Young dancers rise to the challenge
“IT’S going to be challenging, but I have no choice.”
Melinda Taylor, of Melinda’s Dance Studio, has been forced to move her classes online as restrictions have come down on her business during the coronavirus pandemic.
Miss Melinda, who has studios in Yeppoon and Tannum Sands, was among one of the first businesses to be closed.
At a loss as to what to do, Miss Melinda spoke to other dance teachers across the state who encouraged her to do videos for her classes.
Calling herself an “older dance teacher”, learning the technology has been quite the journey for Melinda. Thankfully, she has a 16-year-old son who has been her guru.
She has set up a Facebook group for her dance schools and has been doing videos for her classes.
Affiliated with the Royal Academy of Dance, Miss Melinda has been following its advice regarding how the dance world is moving forward.
She noted how great it was to have the technology to even be able to offer classes in the current climate.
“Ten to 20 years ago there was no way we would be able to continue,” she said.
“It’s a way of keeping connected while staying apart. It’s important for children to have a form of exercise and for their mental health.”
Miss Melinda has been doing FaceTime classes with her dedicated students and parents submit videos of their children doing the work.
“Although it’s a start, it is quite limiting,” she said.
“I’m a very hands-on teacher, touching the students’ feet and rotating them.
“It’s very much a visual learning.”
Now on holidays, she will spend her time off learning how to do live online classes through Zoom, as it is expected the restrictions will go into term two.
This has also been challenging financially. As parents pay by term, Miss Melinda will reduce term two fees to compensate for the early finish in term one.
Also, the online learning might not be suitable for every child as some will be unable to concentrate through the screen, whereas they thrive in the dance studio environment.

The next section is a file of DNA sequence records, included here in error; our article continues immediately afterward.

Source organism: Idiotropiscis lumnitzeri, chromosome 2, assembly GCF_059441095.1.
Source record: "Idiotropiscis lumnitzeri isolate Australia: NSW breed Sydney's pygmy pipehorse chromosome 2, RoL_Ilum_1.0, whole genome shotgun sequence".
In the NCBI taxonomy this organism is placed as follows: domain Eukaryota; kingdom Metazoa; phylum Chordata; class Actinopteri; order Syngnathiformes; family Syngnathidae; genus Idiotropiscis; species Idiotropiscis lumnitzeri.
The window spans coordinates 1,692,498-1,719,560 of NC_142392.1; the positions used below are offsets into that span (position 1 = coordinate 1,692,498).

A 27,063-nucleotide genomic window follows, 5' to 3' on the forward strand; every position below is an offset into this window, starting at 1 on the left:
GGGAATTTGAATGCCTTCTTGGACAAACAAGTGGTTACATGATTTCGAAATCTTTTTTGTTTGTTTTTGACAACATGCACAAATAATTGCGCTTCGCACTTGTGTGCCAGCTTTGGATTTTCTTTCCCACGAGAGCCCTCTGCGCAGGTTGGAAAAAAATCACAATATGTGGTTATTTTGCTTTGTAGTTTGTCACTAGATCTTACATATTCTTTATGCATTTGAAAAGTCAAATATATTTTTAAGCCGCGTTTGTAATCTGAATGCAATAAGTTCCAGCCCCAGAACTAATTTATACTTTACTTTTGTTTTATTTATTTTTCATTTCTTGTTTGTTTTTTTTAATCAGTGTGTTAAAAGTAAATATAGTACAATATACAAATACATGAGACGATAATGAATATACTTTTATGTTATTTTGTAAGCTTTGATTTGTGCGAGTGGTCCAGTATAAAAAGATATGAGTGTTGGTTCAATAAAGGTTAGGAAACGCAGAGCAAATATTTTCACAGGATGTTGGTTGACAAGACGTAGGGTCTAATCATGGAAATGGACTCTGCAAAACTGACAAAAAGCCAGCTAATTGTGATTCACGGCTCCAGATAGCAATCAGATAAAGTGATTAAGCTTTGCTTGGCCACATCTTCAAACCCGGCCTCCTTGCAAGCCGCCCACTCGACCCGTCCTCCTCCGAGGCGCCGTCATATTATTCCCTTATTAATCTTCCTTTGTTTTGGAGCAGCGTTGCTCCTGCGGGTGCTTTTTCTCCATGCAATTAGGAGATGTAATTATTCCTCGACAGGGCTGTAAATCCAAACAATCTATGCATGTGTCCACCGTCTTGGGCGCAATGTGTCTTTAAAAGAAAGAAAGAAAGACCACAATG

“It’s only been three weeks, it’s a bit like holiday mode, but its going to be different when it’s a longer time,” Miss Melinda said.
It will also be tricky when it comes to group dances as the dancers cannot practise together.
Many of her students rehearse for competitions and examinations, which generally involves interaction with other dancers, making it impossible to teach.
Even soloists might have limited space to practise at home when compared with the size of a stage or studio.
The restrictions have meant some events have been cancelled, for which students had been practising routines and choreography for months.
One student had been preparing for an event in Bundaberg this month which had to be cancelled.
“That was very disappointing for her,” she said.
The Rockhampton Eisteddfod has also been cancelled.
Miss Melinda hopes the Rockhampton Dance Festival will still be held in October but preparing students for it will be difficult.
“Not sure how ready the children will be without having seen me,” she said.
Having taught for the best part of 30 years, Miss Melinda is attached to her students and loves teaching dance.
She can’t wait to be back in the studio.
“I miss them and it’s only been three weeks,” she said.